MO Tested: Akrapovic Exhausts for Honda Monkey
Slip-on and Full!
I don’t even know whose idea it was to put an Akrapovič pipe on a perfectly good Honda Monkey, but it fell to yours truly to do the deed. And in fact I was happy to do it – to get out of the office for a day and hang with our good friend Chris at MotoGP Werks in beautiful Anaheim, California. It all takes me back to the day when new exhausts were the first thing we did to unleash the anger in our neighbors, followed by weeks of tinkering with jet kits and dousing ourselves in gasoline to try to get the bike to run as good as it used to. I kid, those things really did used to make big performance differences – but it seldom seemed as easy as the directions made it out to be.
The Monkey, however, couldn’t have been a much more agreeable patient. Akrapovič sent us two exhausts in one, really. The first consists of a stainless mid-pipe that slips onto the stock header (which contains an under-engine catalyzer), i.e., a slip-on cat-back system. And the other, full system, replaces the whole dang stock exhaust. They probably both render your Monkey “closed-course use only,” but that depends on where you live and isn’t our concern today, bro.
JOB ONE: The Slip-On
The stock system fairly fell off the Monkey. It’s built to last forever and to not cost much, so it’s flat-black steel and not exactly light. Logically we stuck on the slip-on system first. The hardest part of that was removing the cylindrical gasket deal from the stock pipe to use with the new mid-pipe, as Akra does not include a fresh one – but Chris has all the tools, and it was easy enough for him to extract it for re-use. For me at home, it might have been a more stressful procedure.
Anyhow, once that gasket was free, it was too easy to slip the new Akra midpipe into the Monkey’s stock header and tighten the clamp. Midpipe then slips perfectly into new muffler section, and the two are held together by a nice spring just like the ones on my old R1 Akrapovič system. (Chris also has a nice spring tool, which he gave me after I shot the spring across the shop twice trying to get it on with pliers and bled in his shop.) One bolt with 13mm head then bolts the Akra muffler on at the stock location, and though I looked through all the packaging material, I uncovered no nice rubber grommet to insulate pipe from frame like the stock Honda item uses. Pity.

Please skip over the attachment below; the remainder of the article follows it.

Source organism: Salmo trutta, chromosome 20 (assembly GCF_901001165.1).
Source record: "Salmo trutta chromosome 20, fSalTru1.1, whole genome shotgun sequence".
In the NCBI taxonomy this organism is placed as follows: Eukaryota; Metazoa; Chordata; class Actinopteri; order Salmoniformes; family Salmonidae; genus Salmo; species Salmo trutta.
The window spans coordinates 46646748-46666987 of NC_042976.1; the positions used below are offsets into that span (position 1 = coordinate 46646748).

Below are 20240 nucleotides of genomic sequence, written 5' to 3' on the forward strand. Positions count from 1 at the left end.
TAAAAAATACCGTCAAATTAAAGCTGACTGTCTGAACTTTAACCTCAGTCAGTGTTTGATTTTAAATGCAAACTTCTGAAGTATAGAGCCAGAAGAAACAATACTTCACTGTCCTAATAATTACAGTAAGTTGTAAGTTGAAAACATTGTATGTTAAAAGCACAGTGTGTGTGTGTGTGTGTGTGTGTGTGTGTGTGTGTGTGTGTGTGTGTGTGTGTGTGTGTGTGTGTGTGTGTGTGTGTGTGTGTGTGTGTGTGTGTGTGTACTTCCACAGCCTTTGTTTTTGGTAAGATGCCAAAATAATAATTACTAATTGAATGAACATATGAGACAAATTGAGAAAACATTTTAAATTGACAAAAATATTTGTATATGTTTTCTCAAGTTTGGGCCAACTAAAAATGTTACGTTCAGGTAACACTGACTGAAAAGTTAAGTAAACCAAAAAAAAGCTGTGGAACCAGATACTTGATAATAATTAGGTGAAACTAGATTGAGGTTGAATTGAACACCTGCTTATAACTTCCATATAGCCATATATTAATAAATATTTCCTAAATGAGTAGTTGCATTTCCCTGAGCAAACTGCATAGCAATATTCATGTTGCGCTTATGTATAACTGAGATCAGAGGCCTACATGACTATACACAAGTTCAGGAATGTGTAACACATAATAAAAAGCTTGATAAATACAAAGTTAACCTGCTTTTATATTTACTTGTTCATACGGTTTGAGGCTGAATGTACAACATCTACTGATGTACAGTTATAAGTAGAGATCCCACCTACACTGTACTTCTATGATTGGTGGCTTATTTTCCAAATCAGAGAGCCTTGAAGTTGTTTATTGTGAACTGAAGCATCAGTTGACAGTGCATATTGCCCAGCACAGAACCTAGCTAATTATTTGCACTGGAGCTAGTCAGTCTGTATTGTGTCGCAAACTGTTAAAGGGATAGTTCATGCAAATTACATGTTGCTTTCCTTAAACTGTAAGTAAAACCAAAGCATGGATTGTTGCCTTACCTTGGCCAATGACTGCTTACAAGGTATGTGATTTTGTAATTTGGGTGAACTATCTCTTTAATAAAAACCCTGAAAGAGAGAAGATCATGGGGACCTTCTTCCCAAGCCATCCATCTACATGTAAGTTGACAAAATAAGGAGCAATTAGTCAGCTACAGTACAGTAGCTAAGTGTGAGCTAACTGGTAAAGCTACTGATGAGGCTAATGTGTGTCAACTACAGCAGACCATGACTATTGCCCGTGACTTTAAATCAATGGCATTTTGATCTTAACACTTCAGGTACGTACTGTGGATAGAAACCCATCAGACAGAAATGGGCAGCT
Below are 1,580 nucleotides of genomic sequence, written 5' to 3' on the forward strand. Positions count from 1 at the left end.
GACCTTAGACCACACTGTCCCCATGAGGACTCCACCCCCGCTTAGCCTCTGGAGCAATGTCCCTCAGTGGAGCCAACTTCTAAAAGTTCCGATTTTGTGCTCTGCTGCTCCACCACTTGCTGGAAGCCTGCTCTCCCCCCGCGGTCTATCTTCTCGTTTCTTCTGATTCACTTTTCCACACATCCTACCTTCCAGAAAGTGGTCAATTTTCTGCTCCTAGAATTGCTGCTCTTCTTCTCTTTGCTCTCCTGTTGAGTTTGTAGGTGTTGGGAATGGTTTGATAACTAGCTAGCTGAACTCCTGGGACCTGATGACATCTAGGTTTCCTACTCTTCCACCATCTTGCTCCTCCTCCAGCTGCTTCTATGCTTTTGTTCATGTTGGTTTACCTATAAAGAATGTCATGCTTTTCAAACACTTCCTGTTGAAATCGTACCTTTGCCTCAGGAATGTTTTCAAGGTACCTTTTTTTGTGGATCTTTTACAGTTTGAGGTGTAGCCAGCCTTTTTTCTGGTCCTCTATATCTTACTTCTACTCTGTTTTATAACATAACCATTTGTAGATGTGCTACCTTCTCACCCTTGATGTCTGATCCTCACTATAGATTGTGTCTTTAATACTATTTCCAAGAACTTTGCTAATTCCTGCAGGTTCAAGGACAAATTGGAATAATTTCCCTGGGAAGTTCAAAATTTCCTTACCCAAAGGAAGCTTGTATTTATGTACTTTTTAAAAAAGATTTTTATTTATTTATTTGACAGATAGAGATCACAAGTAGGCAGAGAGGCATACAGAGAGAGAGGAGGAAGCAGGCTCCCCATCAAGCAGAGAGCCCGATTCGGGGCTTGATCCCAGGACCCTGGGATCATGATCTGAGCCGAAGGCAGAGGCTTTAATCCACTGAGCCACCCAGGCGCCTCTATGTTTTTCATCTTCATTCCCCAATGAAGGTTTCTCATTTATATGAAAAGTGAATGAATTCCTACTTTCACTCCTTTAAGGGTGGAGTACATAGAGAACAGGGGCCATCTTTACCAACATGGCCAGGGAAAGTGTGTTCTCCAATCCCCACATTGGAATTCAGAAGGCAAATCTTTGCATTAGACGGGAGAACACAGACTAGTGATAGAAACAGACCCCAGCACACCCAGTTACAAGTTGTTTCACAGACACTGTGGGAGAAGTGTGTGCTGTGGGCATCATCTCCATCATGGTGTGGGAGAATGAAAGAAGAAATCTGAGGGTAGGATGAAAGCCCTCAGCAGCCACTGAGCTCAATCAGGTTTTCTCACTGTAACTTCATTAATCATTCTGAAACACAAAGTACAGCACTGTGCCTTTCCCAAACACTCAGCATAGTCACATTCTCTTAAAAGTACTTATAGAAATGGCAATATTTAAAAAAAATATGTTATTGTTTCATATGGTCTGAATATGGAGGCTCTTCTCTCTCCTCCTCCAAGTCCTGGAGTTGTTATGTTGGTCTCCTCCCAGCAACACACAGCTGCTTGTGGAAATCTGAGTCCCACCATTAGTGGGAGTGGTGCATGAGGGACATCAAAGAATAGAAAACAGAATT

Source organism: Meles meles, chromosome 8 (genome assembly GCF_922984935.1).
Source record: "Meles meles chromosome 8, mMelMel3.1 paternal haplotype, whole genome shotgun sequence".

From there, fitting the very nice carbon fiber heat shield was also fairly easy except that we needed to enlarge the rear heat-shield hole in order to use the bolt from the stock pipe, as Akra did not include that hardware either, nor the third heat shield fastener that goes on the top rear of the shield. Slightly aggravating.
And then it was dyno time. The stock bike crushed the Dynojet roller to the tune of 7.94 horsepower at 6700 rpm; the slip-on ramped that up to 8.67 also at 6700. Not much of a gain in hard numbers, but that’s a 9% bump in peak power, and easier to see on the graph.
Even easier to see is the slip-on system’s nice gain low in the power band between 2500 and 4000 rpm. At 3500, the modded bike’s making 21% more torque than the stocker, mostly because the new Akrapovič has thrown the 80 dB noise limit to the wind. The Akra maintains that nice bump in power throughout most of the rev band, falling slightly behind the stocker again as the fun is drawing to a close between 8500 and the 9000-rpm redline, an rpm range you’re not using anyway. Yeehaw.
To mount the full system, you drop the stock exhaust header/catalyzer from beneath the Monkey via three 12mm bolts, and insert the Akrapovič piece in its place, losing about 5 pounds of unsightly black steel plumbing in the process.